As you are walking around your home area, or any other area for that matter, do you ever wonder who lives behind those anonymous front doors? Within our London suburb reside all sorts of interesting people, including believe it or not, the world’s greatest authority on the butterflies of Venezuela.
Meet Andrew Neild, Grange Park resident and said butterfly expert.
Andrew caught the ‘butterfly bug’ (excuse the terrible pun), after spending time in Venezuela as a child and resolved as a teenager to dedicate his life to writing the definitive guide to Venezuelan butterflies. As a young man as well as gaining a Masters degree in Latin, he spent three years in the field, mainly in the Andes and the remote South of the country researching butterflies for his first book The Butterflies of Venezuela, Volume 1, which was published in 1996, covering 274 species. The book is still in print, priced £75.
Andrew estimates that there are around 20,000 butterfly species in the world, of which over 8,000 are to be found in Central and South America. Hundreds of new species and subspecies are found (or described) a year, to use the correct terminology for the identification of an unknown specimen. So many new species and subspecies are being discovered because they are often extremely localised, occurring in areas of only a few hundred square metres. This localisation may be the result of adaptation to specific micro habitats, or perhaps due to the rarity of the food plants used by their larvae, or in some cases because they live in the canopy over 40 metres above the forest floor. In an area as vast as the Amazon basin, for example, there will be many colonies of such "rare" butterflies, but they will never be discovered until a road or track is pushed through their tiny colony.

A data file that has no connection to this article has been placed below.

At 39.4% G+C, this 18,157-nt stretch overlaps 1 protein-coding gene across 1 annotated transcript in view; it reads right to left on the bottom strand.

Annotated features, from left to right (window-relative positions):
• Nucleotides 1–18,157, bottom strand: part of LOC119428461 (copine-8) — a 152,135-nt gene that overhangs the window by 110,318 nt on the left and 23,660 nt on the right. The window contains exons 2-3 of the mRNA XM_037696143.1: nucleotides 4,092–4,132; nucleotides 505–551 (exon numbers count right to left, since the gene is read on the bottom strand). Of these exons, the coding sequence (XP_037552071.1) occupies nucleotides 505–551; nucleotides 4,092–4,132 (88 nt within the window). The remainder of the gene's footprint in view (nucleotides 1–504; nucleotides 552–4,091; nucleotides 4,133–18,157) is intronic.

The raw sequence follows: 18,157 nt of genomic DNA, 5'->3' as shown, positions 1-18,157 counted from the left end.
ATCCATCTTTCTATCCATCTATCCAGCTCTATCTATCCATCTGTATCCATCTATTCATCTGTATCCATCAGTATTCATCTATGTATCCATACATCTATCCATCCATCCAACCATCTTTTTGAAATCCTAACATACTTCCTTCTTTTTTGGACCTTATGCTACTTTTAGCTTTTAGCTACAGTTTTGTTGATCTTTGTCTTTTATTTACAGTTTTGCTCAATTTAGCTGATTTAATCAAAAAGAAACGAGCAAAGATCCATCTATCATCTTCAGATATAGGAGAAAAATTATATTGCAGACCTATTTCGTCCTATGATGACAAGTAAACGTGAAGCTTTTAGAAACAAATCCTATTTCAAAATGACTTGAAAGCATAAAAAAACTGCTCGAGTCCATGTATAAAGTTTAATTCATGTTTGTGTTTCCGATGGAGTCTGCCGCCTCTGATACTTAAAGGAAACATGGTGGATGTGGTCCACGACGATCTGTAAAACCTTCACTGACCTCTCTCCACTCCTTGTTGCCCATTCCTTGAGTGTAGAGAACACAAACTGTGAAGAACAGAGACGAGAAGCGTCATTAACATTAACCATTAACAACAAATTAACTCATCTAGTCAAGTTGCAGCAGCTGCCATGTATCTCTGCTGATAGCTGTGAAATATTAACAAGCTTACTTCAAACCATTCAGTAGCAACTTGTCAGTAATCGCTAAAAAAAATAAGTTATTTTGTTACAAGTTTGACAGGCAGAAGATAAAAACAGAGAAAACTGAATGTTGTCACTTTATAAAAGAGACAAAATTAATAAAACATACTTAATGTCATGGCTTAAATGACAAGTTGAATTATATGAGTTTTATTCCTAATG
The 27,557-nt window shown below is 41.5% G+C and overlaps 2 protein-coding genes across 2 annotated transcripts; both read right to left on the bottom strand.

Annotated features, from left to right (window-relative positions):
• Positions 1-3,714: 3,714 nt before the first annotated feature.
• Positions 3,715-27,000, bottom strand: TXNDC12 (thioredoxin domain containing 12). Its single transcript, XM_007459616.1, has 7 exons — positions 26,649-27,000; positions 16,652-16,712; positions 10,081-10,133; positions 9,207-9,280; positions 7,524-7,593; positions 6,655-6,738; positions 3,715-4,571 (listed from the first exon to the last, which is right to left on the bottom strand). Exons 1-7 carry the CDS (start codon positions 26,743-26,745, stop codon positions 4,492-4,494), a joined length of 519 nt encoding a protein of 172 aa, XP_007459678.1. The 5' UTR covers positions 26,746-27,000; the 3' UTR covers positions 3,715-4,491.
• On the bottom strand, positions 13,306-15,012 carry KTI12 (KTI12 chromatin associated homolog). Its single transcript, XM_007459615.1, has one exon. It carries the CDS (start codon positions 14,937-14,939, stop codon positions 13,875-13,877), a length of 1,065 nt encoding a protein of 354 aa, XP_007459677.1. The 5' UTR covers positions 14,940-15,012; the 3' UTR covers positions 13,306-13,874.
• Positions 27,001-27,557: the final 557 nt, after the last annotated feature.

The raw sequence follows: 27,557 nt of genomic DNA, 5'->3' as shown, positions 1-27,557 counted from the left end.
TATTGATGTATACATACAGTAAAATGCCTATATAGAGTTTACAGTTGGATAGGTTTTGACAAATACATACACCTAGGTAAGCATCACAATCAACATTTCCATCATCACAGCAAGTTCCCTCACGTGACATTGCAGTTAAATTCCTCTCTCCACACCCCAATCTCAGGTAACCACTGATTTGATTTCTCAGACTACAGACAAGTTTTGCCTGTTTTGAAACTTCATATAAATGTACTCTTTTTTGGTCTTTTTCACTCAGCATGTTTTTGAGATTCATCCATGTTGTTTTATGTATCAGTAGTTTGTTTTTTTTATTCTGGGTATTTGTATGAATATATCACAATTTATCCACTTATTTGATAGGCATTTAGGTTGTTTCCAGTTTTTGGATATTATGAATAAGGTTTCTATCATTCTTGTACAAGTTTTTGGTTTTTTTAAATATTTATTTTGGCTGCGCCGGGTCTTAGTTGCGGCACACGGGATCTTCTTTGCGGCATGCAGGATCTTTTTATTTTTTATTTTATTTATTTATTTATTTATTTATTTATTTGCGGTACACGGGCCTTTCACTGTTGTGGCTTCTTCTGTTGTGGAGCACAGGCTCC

Andrew is certain that there are many more as yet unnamed and unrecorded butterflies to be found. He has described 10 new butterfly species, including Pagyris renelichyi shown here.
This is in addition to at least a hundred new subspecies, found only in specific geographical areas. Part of the cataloguing process requires naming the new species and many colleagues, friends and family including his wife Alice and son Jack have had butterflies named after them!
Podanotum andrewneildi Philaethria neildi
Andrew in turn has had a rare tree frog names after him, meet Phyllomedusa neildi!
A house husband and primary carer of his son Jack, Andrew’s work requires hours of dedicated research and collaboration with other butterfly specialists all over the world. Volume Two of Butterflies of Venezuela was published in 2008 (£110) and volumes 3 – 5 are in progress, covering over 1200 species. He is a Scientific Associate of the Natural History Museum in London; regularly contributes to scientific papers and leads butterfly tours to Ecuador and other parts of South America, although sadly not to Venezuela as he says it is too dangerous for tour parties.
Andrew is also an expert photograher, there are many stunning images on his website, as well as in his books.
Family commitments limit how long he is able to spend in tropical South American rain forests. His next tour (which he describes as one of his “odysseys”) will be to Ecuador in October and November and has already nearly sold out. In the future he would like to run an eco-n Ecuador and spend more time introducing butterfly lovers and photographers to his wonderful world (if his family allow him).
The world would be a poorer place without the single-minded dedication of people like Andrew.